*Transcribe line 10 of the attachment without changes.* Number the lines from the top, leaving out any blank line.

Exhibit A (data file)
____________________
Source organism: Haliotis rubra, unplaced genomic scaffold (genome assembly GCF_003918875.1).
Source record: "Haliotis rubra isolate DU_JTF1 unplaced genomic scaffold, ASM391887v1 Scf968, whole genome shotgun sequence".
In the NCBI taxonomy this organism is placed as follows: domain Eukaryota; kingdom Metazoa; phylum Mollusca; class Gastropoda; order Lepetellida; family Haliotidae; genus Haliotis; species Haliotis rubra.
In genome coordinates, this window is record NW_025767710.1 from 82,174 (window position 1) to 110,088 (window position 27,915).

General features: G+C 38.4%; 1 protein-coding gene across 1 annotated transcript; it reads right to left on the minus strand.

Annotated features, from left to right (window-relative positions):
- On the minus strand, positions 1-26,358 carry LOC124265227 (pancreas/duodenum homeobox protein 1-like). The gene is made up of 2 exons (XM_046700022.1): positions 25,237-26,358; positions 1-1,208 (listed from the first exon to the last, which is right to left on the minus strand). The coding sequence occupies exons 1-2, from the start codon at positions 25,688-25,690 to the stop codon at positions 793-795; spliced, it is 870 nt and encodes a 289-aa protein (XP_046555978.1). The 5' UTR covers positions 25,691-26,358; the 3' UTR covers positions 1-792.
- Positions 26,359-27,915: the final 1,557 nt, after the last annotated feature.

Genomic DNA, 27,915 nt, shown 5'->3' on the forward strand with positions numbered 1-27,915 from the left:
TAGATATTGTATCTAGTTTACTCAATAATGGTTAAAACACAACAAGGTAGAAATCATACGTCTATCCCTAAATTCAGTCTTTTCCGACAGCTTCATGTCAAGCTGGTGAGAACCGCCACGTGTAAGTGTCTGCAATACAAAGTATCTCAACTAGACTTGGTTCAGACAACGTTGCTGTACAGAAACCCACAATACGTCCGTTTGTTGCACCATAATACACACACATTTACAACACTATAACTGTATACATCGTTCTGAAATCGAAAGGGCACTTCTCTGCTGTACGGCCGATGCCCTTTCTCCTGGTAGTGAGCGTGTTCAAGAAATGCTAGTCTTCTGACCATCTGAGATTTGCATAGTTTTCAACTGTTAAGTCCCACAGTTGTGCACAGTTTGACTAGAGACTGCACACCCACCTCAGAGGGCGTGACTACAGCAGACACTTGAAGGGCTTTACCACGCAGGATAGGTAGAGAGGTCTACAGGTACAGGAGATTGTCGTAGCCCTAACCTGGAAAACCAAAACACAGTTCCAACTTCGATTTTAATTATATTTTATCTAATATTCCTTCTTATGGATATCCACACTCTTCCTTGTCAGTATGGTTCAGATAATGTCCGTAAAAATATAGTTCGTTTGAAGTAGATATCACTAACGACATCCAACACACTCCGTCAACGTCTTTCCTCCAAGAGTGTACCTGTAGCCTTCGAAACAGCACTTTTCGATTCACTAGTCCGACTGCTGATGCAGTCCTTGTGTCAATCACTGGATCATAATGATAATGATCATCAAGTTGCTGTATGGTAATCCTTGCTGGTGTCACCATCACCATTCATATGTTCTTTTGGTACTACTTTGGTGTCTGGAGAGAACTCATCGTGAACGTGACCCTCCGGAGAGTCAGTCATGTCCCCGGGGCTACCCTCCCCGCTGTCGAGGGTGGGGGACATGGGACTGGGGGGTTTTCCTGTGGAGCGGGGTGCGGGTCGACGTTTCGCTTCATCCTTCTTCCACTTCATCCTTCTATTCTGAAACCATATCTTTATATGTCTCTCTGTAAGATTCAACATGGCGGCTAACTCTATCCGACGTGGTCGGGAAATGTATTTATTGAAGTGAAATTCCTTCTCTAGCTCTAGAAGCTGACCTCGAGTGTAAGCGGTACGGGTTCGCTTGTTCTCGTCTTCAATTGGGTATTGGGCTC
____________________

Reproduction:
TAGATATTGTATCTAGTTTACTCAATAATGGTTAAAACACAACAAGGTAGAAATCATACGTCTATCCCTAAATTCAGTCTTTTCCGACAGCTTCATGTCAAGCTGGTGAGAACCGCCACGTGTAAGTGTCTGCAATACAAAGTATCTCAACTAGACTTGGTTCAGACAACGTTGCTGTACAGAAACCCACAATACGTCCGTTTGTTGCACCATAATACACACACATTTACAACACTATAACTGTATACATCGTTCTGAAATCGAAAGGGCACTTCTCTGCTGTACGGCCGATGCCCTTTCTCCTGGTAGTGAGCGTGTTCAAGAAATGCTAGTCTTCTGACCATCTGAGATTTGCATAGTTTTCAACTGTTAAGTCCCACAGTTGTGCACAGTTTGACTAGAGACTGCACACCCACCTCAGAGGGCGTGACTACAGCAGACACTTGAAGGGCTTTACCACGCAGGATAGGTAGAGAGGTCTACAGGTACAGGAGATTGTCGTAGCCCTAACCTGGAAAACCAAAACACAGTTCCAACTTCGATTTTAATTATATTTTATCTAATATTCCTTCTTATGGATATCCACACTCTTCCTTGTCAGTATGGTTCAGATAATGTCCGTAAAAATATAGTTCGTTTGAAGTAGATATCACTAACGACATCCAACACACTCCGTCAACGTCTTTCCTCCAAGAGTGTACCTGTAGCCTTCGAAACAGCACTTTTCGATTCACTAGTCCGACTGCTGATGCAGTCCTTGTGTCAATCACTGGATCATAATGATAATGATCATCAAGTTGCTGTATGGTAATCCTTGCTGGTGTCACCATCACCATTCATATGTTCTTTTGGTACTACTTTGGTGTCTGGAGAGAACTCATCGTGAACGTGACCCTCCGGAGAGTCAGTCATGTCCCCGGGGCTACCCTCCCCGCTGTCGAGGGTGGGGGACATGGGACTGGGGGGTTTTCCTGTGGAGCGGGGTGCGGGTCGACGTTTCGCTTCATCCTTCTTCCACTTCATCCTTCTATTCTGAAACCATATCTTTATATGTCTCTCTGTAAGATTCAACATGGCGGCTAACTCTATCCGACGTGGTCGGGAAATGTATTTATTGAAGTGAAATTCCTTCTCTAGCTCTAGAAGCTGACCTCGAGTGTAAGCGGTACGGGTTCGCTTGTTCTCGTCTTCAATTGGGTATTGGGCTC